All of which leads me to advice that is no less true for its ambiguity. The truth is, we all have to find a way to balance the logistics of daily living with our creative drive. It doesn’t get easier as you get older, it just changes. The one thing that has made all the difference for me is to have a schedule.

My schedule has changed over the years. In the early days, I wrote from 9pm to 1am and sometimes later. This is because I had little kids who needed my attention, and it was the only time I was guaranteed time to write. It meant I was exhausted when I woke up at 6am to get the kids to school, but I learned to go back to bed for a couple extra hours of sleep while they were at school, then stay up late writing again (I work better in the afternoons and evenings, which is why I didn’t just write during the day while the kids were in school). When the kids got older, I blocked off 7pm-9pm during the week, because they were usually doing homework and taking showers anyway, and afternoons were spent running from one after school activity to another. Nowadays, I have two writing blocks; 3pm-5pm (my kids can mostly drive themselves around now) and 7pm-9pm. If something comes up during one of these blocks, I know I have at least two hours left to write on any given day. Everyone who knows me knows that this is sacred time. I don’t answer my phone and don’t schedule appointments during those times if I can avoid it. If you have friends who work at a movie theater or a restaurant, odds are they can’t take calls or check their phone while they’re on the clock. Consider your writing time work time and follow the same rules.

But you may not be able to commit to two hours of writing every day. And that’s okay! Let’s look at how long it would take to write a book if you blocked off different amounts of time (assuming about 750 words an hour and a 70,000 word book);

2 hours per week; About 10 months

2 hours per day, twice a week (say Saturday and Sunday); About 5 months

1 hour per day x 5 days a week; 4-5 months

8 hours per week (say four, two-hour blocks); About 3 months

12 hours per week (say, over Summer); About 2 months

Are you seeing a pattern here? It’s not about HOW MUCH TIME you spend writing. It’s about CONSISTENCY. Even if you only write two hours per week, you WILL STILL HAVE A FINISHED BOOK IN TEN MONTHS. That’s about the length of one school year. Alternatively, if you spend your school year focusing on school and school-related activities and only write in the summer, you can have a book done in eight weeks.

Now you might be thinking, “There’s a big difference between eight weeks and ten months!”

There is. About eight months difference. But the end result is the same; you have a finished book. And that’s assuming you’re writing a novel. If you’re working on poetry or short stories instead, you would have A LOT of finished work during that time. And whatever you do, it will result in more finished work than if you do nothing.

Lastly, take advantage of small amounts of time. For years I wouldn’t bother writing unless I had a good hour or two. When I finally started taking every spare 30-minute block I could find, I was shocked by how much more quickly my word count piled up. Using our formula above, a half hour a day five days a week still puts you at under ten months to finish a whole book. Most of us can find a 30-minute block of time each day — even if it’s that half hour after practice or the half hour between getting home from school and eating dinner or the half hour we spend mindlessly reading Buzzfeed articles. And if you need a little help staying focused, I highly recommend a program called Freedom, which allows you to block social media sites and/or your WIFI connection for set periods of time. You’ll get more done in 30 minutes of focused writing time than in an hour of back and forth between your manuscript and Twitter. I use Freedom almost religiously when I’m drafting, and it’s startling how much more focused I feel, even for thirty minutes, when I KNOW I can’t access the internet.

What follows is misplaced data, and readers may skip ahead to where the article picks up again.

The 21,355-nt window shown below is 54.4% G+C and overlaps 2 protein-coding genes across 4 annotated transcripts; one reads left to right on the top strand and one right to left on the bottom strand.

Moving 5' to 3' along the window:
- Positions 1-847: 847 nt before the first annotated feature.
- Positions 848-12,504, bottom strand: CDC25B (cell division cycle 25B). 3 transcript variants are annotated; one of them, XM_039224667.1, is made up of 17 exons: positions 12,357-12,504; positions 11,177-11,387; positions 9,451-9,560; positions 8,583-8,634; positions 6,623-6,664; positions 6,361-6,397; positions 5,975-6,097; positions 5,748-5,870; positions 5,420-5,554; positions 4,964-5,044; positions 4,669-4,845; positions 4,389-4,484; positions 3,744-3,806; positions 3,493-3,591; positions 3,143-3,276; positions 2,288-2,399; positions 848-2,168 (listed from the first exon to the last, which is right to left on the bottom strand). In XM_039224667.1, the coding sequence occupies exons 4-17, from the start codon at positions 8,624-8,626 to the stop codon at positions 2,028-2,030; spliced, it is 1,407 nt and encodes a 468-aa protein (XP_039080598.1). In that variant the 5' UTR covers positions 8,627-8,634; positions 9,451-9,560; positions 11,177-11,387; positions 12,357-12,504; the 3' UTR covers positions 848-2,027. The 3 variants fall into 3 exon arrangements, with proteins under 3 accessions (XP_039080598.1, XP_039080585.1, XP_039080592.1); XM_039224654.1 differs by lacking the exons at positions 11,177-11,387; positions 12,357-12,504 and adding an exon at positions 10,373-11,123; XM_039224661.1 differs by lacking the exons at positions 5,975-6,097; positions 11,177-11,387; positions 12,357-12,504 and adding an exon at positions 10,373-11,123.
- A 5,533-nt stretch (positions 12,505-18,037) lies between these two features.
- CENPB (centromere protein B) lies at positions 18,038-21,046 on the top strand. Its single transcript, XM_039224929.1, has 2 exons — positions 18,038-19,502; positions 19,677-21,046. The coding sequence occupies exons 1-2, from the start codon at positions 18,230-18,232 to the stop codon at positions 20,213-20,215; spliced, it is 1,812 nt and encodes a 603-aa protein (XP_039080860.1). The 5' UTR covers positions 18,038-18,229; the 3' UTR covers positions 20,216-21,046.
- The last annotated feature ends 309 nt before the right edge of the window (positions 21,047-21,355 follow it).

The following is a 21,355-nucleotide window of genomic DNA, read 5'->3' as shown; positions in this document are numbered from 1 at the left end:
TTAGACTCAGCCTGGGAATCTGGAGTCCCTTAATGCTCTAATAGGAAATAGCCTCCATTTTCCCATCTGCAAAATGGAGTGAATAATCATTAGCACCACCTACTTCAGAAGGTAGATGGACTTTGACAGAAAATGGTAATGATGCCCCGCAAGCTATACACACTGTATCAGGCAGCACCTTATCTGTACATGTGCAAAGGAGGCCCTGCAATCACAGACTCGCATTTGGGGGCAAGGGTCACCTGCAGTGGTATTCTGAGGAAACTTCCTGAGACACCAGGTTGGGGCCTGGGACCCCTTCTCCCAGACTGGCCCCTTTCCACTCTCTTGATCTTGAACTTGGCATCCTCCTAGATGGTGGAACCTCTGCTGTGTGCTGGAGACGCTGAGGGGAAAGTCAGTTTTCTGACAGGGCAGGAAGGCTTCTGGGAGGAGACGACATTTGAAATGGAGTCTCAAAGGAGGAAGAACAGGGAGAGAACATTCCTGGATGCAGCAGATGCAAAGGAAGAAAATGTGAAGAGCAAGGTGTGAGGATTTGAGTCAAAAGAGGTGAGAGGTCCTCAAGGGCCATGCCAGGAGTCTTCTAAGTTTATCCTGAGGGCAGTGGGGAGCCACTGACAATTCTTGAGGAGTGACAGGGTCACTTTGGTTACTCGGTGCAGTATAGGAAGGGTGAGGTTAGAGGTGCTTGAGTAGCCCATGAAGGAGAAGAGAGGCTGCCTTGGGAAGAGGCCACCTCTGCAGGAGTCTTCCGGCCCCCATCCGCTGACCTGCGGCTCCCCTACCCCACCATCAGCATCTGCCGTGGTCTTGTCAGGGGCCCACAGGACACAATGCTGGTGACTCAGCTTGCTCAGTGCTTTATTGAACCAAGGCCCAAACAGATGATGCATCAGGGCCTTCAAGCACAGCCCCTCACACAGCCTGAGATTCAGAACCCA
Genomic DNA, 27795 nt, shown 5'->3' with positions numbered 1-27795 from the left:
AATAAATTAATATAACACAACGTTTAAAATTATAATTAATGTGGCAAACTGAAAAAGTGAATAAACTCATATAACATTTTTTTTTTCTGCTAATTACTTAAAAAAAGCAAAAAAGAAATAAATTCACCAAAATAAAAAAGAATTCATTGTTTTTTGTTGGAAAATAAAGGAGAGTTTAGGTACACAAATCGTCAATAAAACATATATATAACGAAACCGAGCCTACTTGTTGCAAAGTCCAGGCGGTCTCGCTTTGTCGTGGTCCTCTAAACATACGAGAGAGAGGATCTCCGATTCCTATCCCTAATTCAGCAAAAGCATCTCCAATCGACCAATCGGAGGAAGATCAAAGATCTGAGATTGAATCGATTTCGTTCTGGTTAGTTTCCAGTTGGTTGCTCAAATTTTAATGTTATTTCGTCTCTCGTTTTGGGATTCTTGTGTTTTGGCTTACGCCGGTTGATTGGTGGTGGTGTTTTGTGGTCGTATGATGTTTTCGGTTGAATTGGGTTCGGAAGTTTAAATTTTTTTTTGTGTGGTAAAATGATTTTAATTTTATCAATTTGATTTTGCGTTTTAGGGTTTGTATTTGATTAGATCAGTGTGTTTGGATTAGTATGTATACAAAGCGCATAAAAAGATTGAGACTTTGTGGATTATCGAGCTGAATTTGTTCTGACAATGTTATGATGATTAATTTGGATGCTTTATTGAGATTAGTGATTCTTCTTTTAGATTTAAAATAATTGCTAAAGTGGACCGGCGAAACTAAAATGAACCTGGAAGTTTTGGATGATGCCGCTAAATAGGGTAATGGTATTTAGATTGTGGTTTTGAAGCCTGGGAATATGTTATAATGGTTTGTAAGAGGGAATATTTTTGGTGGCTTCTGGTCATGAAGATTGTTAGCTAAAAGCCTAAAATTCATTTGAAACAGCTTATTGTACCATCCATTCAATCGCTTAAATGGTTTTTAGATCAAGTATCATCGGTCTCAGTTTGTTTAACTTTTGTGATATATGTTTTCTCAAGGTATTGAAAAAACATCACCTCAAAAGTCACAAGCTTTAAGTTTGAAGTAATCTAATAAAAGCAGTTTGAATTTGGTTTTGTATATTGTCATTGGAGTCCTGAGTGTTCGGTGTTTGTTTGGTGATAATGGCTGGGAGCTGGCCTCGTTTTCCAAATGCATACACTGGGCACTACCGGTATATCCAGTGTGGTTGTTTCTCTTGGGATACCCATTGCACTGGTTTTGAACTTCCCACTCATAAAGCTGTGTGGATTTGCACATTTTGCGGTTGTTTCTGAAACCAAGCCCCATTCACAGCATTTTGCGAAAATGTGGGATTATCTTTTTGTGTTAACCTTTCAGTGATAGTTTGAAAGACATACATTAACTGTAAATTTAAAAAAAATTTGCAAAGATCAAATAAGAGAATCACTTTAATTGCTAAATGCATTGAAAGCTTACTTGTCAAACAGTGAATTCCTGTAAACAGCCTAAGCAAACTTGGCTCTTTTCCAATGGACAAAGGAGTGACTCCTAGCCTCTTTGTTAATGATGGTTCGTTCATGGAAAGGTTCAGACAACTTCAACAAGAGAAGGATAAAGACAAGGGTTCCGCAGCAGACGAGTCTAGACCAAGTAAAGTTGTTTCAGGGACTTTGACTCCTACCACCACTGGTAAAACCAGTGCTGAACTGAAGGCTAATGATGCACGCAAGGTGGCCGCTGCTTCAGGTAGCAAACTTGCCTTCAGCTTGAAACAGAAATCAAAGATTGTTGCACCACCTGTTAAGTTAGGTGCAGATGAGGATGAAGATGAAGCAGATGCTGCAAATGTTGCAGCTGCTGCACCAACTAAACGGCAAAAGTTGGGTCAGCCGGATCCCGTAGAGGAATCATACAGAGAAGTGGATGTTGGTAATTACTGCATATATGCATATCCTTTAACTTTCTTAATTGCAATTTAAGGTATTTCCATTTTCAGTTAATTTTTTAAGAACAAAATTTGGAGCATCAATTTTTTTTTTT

Let’s recap tips for balancing writing and real life!

Be willing to narrow your field of interest to make more time for writing.

Talk to your parents if you feel you’re over scheduled and need more downtime.

Be willing to sacrifice some of your “empty” downtime, like TV, surfing the internet, social networking, etc.

Be honest about your time wasters and use a program like Freedom if necessary to disconnect from the internet.

Make a schedule that will guarantee you a certain amount of writing time each week.

Attach your writing time to activities that rarely change, say, right before or after dinner.

Take advantage of small blocks of time to chip away at your word count or revisions.

Remember that living and thinking and learning and experiencing all count as filling the creative well. When you absolutely can’t write because of your schedule, don’t feel guilty! Enjoy the moment you are in and trust that it’s all contributing to your bank of experiences – which will only make your writing better your whole life through.

I hope this helps!

It’s hard to believe, but next week is our last week on the Young Writers series. We’ll be talking about Rowing Your Own Boat (What To Do If the People Around You Don’t Take You Seriously). Of course, you can always leave questions in the Comments section and I’ll do my best to answer them.

In the meantime, I hope you’ve all had a chance to pick up LIES I TOLD. I have been totally blown away by the response to this book (see my post about Kirkus’s tweet!), and I’m very excited to share it with you.